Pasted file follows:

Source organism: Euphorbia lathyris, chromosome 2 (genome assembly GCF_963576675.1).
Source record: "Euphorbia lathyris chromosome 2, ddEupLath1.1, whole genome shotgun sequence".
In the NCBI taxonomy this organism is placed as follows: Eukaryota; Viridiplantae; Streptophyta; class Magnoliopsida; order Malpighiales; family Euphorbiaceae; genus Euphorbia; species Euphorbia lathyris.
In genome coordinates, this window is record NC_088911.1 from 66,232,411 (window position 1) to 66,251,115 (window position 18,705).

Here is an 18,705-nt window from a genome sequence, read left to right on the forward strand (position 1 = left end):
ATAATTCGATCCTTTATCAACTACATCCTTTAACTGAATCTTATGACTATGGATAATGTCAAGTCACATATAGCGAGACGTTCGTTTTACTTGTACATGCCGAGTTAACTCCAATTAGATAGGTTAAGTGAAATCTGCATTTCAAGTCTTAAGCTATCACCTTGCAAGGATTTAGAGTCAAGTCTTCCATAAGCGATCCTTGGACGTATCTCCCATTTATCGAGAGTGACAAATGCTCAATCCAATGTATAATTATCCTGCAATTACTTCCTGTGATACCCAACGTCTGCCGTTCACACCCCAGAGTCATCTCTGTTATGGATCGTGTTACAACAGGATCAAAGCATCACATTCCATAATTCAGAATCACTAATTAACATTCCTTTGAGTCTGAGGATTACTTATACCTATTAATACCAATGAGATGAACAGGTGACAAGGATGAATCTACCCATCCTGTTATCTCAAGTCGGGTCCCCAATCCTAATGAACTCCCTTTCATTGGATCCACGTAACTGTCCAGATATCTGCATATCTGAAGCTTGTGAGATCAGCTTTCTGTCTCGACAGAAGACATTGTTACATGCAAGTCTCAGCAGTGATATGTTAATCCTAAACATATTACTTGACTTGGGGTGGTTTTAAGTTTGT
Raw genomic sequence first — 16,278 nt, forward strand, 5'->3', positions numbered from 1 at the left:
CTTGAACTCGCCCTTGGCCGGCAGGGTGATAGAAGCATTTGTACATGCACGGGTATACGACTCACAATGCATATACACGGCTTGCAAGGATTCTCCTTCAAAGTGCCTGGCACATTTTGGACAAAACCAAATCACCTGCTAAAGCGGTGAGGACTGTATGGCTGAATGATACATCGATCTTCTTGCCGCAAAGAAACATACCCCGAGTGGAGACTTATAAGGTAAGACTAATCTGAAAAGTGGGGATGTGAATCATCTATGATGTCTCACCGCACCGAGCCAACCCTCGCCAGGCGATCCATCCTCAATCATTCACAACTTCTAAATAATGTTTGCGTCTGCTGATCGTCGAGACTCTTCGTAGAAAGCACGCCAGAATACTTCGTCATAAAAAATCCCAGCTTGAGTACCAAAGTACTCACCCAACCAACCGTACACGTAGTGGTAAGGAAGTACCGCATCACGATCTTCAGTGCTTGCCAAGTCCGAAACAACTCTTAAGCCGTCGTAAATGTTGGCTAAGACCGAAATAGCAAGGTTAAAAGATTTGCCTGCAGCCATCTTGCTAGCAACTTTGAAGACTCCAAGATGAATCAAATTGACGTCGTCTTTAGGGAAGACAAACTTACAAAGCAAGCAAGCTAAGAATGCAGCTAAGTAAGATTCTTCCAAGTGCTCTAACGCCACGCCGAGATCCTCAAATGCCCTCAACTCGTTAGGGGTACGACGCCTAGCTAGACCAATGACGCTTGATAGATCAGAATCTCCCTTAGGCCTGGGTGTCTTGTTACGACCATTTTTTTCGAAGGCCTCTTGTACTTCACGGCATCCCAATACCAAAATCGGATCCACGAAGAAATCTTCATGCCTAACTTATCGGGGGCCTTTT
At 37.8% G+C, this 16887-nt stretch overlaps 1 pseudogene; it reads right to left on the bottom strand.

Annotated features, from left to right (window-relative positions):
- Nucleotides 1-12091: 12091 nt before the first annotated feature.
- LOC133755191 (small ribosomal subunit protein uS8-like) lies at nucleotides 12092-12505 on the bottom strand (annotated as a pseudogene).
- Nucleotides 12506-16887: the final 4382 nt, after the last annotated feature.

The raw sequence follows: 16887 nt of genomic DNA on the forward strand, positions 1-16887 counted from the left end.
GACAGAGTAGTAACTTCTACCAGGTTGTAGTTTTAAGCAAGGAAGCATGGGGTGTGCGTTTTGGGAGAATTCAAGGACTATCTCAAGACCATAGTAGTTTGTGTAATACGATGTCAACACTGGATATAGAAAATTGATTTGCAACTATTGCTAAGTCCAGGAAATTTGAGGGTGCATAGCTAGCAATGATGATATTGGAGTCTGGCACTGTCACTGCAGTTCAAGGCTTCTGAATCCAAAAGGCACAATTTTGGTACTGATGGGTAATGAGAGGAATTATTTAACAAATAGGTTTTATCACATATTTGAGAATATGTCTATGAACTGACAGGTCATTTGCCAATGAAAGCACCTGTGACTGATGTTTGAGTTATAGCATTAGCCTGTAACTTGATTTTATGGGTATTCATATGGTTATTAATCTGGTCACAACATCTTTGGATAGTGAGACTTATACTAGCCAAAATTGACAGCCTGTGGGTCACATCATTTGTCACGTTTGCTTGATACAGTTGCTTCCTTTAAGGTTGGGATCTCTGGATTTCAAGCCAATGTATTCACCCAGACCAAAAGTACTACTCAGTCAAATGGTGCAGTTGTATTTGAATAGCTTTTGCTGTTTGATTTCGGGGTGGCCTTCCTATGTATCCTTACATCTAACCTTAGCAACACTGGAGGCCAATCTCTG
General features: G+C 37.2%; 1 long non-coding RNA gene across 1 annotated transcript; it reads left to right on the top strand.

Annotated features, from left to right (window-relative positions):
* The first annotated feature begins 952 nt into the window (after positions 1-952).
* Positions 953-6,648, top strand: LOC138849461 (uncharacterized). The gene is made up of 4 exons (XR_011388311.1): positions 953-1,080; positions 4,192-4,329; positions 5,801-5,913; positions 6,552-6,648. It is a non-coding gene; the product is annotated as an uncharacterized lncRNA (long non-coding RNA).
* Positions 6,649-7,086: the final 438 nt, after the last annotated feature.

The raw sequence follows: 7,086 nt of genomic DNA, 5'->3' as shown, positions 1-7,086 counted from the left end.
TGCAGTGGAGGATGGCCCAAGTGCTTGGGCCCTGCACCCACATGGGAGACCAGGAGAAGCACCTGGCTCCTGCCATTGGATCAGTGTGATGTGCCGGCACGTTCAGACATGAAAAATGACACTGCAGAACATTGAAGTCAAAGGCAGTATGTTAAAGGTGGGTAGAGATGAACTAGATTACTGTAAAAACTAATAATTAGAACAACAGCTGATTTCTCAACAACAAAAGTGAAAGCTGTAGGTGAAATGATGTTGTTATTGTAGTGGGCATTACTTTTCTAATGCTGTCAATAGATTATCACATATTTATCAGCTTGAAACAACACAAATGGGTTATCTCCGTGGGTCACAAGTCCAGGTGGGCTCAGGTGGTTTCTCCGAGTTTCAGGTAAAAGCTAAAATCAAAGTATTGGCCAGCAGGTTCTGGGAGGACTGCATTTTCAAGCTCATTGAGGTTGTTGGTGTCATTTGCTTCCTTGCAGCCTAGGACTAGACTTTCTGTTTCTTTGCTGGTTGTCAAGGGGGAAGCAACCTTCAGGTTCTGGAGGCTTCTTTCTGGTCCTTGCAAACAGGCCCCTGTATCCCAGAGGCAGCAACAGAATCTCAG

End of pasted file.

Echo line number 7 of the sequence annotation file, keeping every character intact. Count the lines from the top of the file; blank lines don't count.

Raw genomic sequence first — 16,278 nt, forward strand, 5'->3', positions numbered from 1 at the left: